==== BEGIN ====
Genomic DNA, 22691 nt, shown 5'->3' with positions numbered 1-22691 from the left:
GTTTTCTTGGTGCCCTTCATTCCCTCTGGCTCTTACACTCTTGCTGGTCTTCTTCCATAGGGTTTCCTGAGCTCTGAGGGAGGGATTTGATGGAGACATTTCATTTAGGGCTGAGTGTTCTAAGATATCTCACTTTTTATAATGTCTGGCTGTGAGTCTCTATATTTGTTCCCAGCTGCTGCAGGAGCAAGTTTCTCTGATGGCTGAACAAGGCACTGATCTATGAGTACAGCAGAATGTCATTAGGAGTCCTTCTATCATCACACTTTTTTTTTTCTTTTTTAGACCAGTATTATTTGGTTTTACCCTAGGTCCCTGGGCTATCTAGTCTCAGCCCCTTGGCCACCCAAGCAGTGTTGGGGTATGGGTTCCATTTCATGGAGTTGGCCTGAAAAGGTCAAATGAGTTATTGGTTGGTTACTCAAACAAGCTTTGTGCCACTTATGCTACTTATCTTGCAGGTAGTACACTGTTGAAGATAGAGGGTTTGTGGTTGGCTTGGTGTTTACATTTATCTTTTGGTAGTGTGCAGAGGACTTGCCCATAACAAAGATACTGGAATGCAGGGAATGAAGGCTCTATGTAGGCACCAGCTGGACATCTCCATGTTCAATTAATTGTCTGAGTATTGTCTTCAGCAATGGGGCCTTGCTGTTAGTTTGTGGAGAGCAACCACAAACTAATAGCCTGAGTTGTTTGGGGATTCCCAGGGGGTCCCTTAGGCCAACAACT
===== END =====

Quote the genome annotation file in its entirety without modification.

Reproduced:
Genomic DNA, 22691 nt, shown 5'->3' with positions numbered 1-22691 from the left:
GTTTTCTTGGTGCCCTTCATTCCCTCTGGCTCTTACACTCTTGCTGGTCTTCTTCCATAGGGTTTCCTGAGCTCTGAGGGAGGGATTTGATGGAGACATTTCATTTAGGGCTGAGTGTTCTAAGATATCTCACTTTTTATAATGTCTGGCTGTGAGTCTCTATATTTGTTCCCAGCTGCTGCAGGAGCAAGTTTCTCTGATGGCTGAACAAGGCACTGATCTATGAGTACAGCAGAATGTCATTAGGAGTCCTTCTATCATCACACTTTTTTTTTTCTTTTTTAGACCAGTATTATTTGGTTTTACCCTAGGTCCCTGGGCTATCTAGTCTCAGCCCCTTGGCCACCCAAGCAGTGTTGGGGTATGGGTTCCATTTCATGGAGTTGGCCTGAAAAGGTCAAATGAGTTATTGGTTGGTTACTCAAACAAGCTTTGTGCCACTTATGCTACTTATCTTGCAGGTAGTACACTGTTGAAGATAGAGGGTTTGTGGTTGGCTTGGTGTTTACATTTATCTTTTGGTAGTGTGCAGAGGACTTGCCCATAACAAAGATACTGGAATGCAGGGAATGAAGGCTCTATGTAGGCACCAGCTGGACATCTCCATGTTCAATTAATTGTCTGAGTATTGTCTTCAGCAATGGGGCCTTGCTGTTAGTTTGTGGAGAGCAACCACAAACTAATAGCCTGAGTTGTTTGGGGATTCCCAGGGGGTCCCTTAGGCCAACAACT